W.Va. Code Ann. § 31--2--8 (1966) (originally enacted 1872).
W.Va. Code § 31--2--8 requires that a bell or whistle be sounded by locomotives at a distance of at least sixty rods (990 feet) from the place where the railroad tracks cross any public street or highway and liability is imposed upon the railroad for neglect of this duty. When approaching a private crossing, however, the railroad need only exercise reasonable care to avoid injury. Daugherty v. Baltimore & O.R.R., 135 W.Va. 688, 64 S.E.2d 231 (1951). See also Belcher v. Norfolk & W. Ry., 140 W.Va. 848, 87 S.E.2d 616 (1955)
The court held the decedent contributorily negligent under W.Va. Code § 17C--12--1(a)(4) which provides in pertinent part:
(a) Whenever any person driving a vehicle approaches a railroad grade crossing under any of the circumstances stated in this section, the driver of such vehicle shall stop within fifty feet but not less than fifteen feet from the nearest rail of such railroad, and shall not proceed until he can do so safely. The foregoing requirements shall apply when:
(4) Any approaching railroad train is plainly visible and is in hazardous proximity to such crossing.
W.Va. Code Ann. § 17C--12--1(a)(4) (1966) (originally enacted 1951).
The facts in Krodel are similar in many respects to the present case. Krodel, however, was decided prior to the enactment of W.Va. Code § 17C--12--1(a)(4). Nevertheless, the court found the plaintiff contributorily negligent as a matter of law because she failed to exercise reasonable caution and to stop as she approached the railroad crossing where the collision occurred. The effect of the statute has been to amplify and codify prior case law which recognized that a driver of a vehicle is under an obligation to exercise extreme care in approaching a railroad crossing. See, e.g., Snyder v. Baltimore & O.R.R., 135 W.Va. 751, 65 S.E.2d 74 (1951)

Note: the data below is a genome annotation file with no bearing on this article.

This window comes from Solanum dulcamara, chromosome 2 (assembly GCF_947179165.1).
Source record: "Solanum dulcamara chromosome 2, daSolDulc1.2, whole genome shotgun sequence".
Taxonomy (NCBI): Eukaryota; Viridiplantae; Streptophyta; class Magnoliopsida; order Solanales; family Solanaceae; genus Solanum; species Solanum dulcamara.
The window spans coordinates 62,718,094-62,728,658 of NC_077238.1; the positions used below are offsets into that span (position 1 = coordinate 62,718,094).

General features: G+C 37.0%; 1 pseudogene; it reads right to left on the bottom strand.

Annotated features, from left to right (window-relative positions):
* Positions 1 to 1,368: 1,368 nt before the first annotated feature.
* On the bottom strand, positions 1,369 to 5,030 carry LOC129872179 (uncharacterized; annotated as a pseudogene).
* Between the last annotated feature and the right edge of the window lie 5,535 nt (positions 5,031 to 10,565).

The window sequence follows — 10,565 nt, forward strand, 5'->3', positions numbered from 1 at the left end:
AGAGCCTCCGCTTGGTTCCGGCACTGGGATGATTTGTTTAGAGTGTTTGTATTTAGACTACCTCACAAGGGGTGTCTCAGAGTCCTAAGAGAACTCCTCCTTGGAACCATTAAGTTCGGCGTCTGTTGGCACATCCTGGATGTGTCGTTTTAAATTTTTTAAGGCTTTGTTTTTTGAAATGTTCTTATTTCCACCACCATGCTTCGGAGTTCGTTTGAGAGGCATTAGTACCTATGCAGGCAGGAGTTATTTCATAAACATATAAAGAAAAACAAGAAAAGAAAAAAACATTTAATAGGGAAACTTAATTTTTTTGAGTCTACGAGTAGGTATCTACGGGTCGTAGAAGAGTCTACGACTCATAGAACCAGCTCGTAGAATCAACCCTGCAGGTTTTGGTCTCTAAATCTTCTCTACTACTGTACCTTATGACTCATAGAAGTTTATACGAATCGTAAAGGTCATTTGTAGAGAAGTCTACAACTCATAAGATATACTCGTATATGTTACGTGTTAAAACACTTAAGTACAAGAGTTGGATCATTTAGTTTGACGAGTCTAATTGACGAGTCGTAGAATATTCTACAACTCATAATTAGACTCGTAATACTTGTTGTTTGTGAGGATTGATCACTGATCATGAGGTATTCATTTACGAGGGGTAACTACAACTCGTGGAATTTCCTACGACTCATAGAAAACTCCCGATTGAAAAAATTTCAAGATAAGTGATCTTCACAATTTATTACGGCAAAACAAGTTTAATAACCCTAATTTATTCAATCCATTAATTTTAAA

Although Moore did not involve an accident at a railroad crossing, the Supreme Court of West Virginia considered the question of when a plaintiff's violation of a traffic ordinance was contributory negligence as a matter of law. Moore arose as a result of a collision between two automobiles. The defendant was violating a city ordinance fixing maximum speed and the plaintiff had violated an ordinance which required him to stop and yield the right-of-way to the defendant's automobile. The Supreme Court of West Virginia recognized that even though the primary negligence of the defendant was established, the plaintiff's negligence resulting from his violation of a traffic ordinance was uncontradicted and the plaintiff's failure to observe this duty 'proximately contributed' to the collision. It held that on the evidence presented, the trial court should have given a peremptory instruction to the jury barring plaintiff's recovery. The Court reiterated the established rule that '(w)hen the material facts are undisputed and reasonable men can draw but one conclusion from them, contributory negligence is a question of law for the court.' 134 W.Va. at 131, 59 S.E.2d at 443. See Lewis v. McIntire, 150 W.Va. 117, 122, 144 S.E.2d 319, 322 (1965), in which the West Virginia court cited and relied upon its prior decision in Krodel v. Baltimore & O.R.R., supra, 99 W.Va. 374, 128 S.E. 824 (1925), note 4, ante